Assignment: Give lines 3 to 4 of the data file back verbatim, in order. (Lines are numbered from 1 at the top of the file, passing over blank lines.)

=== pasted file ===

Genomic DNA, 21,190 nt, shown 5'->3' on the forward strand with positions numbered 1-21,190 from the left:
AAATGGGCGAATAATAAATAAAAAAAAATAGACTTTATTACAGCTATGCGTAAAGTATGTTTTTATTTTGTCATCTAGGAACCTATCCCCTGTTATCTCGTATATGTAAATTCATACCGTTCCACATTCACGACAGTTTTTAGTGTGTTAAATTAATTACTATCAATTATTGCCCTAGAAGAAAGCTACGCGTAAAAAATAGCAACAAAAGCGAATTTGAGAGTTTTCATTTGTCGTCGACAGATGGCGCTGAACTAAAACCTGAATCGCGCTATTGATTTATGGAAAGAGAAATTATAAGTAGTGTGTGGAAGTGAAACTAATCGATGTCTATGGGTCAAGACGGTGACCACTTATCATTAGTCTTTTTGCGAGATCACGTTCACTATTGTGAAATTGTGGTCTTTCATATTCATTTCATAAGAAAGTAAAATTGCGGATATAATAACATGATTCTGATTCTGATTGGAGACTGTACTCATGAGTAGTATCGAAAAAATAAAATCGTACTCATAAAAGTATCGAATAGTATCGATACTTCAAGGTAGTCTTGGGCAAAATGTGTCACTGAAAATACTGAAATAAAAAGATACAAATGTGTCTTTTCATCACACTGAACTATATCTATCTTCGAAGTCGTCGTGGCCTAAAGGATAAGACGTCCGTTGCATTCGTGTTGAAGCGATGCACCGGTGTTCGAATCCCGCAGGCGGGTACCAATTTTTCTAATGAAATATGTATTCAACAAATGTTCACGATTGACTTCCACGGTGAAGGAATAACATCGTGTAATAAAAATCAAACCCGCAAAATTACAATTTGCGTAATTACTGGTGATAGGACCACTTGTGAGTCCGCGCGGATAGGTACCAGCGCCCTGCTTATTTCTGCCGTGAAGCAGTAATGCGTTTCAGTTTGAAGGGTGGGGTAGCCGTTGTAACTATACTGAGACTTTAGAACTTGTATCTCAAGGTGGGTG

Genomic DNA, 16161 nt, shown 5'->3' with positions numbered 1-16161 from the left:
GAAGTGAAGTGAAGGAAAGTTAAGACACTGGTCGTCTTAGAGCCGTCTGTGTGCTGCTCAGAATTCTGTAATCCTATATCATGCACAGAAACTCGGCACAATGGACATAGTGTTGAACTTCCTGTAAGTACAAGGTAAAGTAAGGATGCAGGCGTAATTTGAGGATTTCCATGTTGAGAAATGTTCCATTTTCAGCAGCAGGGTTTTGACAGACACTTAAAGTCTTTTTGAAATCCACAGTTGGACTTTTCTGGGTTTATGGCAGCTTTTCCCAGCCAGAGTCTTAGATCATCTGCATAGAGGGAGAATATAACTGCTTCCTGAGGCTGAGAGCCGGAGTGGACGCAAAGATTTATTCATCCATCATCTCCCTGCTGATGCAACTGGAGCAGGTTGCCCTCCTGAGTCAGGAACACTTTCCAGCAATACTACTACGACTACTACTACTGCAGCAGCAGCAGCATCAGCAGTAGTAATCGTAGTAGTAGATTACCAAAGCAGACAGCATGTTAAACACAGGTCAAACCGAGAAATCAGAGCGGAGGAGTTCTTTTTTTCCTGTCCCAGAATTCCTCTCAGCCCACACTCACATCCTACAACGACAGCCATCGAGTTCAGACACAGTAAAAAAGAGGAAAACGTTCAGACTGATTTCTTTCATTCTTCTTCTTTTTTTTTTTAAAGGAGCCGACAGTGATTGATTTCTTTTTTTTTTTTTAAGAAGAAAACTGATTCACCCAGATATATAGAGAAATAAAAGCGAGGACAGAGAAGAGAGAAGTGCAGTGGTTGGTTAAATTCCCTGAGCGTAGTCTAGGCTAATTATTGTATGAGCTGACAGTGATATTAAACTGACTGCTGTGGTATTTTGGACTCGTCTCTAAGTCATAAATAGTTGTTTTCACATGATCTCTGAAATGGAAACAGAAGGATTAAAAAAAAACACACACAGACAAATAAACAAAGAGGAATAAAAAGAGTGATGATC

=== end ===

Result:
Genomic DNA, 16161 nt, shown 5'->3' with positions numbered 1-16161 from the left:
GAAGTGAAGTGAAGGAAAGTTAAGACACTGGTCGTCTTAGAGCCGTCTGTGTGCTGCTCAGAATTCTGTAATCCTATATCATGCACAGAAACTCGGCACAATGGACATAGTGTTGAACTTCCTGTAAGTACAAGGTAAAGTAAGGATGCAGGCGTAATTTGAGGATTTCCATGTTGAGAAATGTTCCATTTTCAGCAGCAGGGTTTTGACAGACACTTAAAGTCTTTTTGAAATCCACAGTTGGACTTTTCTGGGTTTATGGCAGCTTTTCCCAGCCAGAGTCTTAGATCATCTGCATAGAGGGAGAATATAACTGCTTCCTGAGGCTGAGAGCCGGAGTGGACGCAAAGATTTATTCATCCATCATCTCCCTGCTGATGCAACTGGAGCAGGTTGCCCTCCTGAGTCAGGAACACTTTCCAGCAATACTACTACGACTACTACTACTGCAGCAGCAGCAGCATCAGCAGTAGTAATCGTAGTAGTAGATTACCAAAGCAGACAGCATGTTAAACACAGGTCAAACCGAGAAATCAGAGCGGAGGAGTTCTTTTTTTCCTGTCCCAGAATTCCTCTCAGCCCACACTCACATCCTACAACGACAGCCATCGAGTTCAGACACAGTAAAAAAGAGGAAAACGTTCAGACTGATTTCTTTCATTCTTCTTCTTTTTTTTTTTAAAGGAGCCGACAGTGATTGATTTCTTTTTTTTTTTTTAAGAAGAAAACTGATTCACCCAGATATATAGAGAAATAAAAGCGAGGACAGAGAAGAGAGAAGTGCAGTGGTTGGTTAAATTCCCTGAGCGTAGTCTAGGCTAATTATTGTATGAGCTGACAGTGATATTAAACTGACTGCTGTGGTATTTTGGACTCGTCTCTAAGTCATAAATAGTTGTTTTCACATGATCTCTGAAATGGAAACAGAAGGATTAAAAAAAAACACACACAGACAAATAAACAAAGAGGAATAAAAAGAGTGATGATC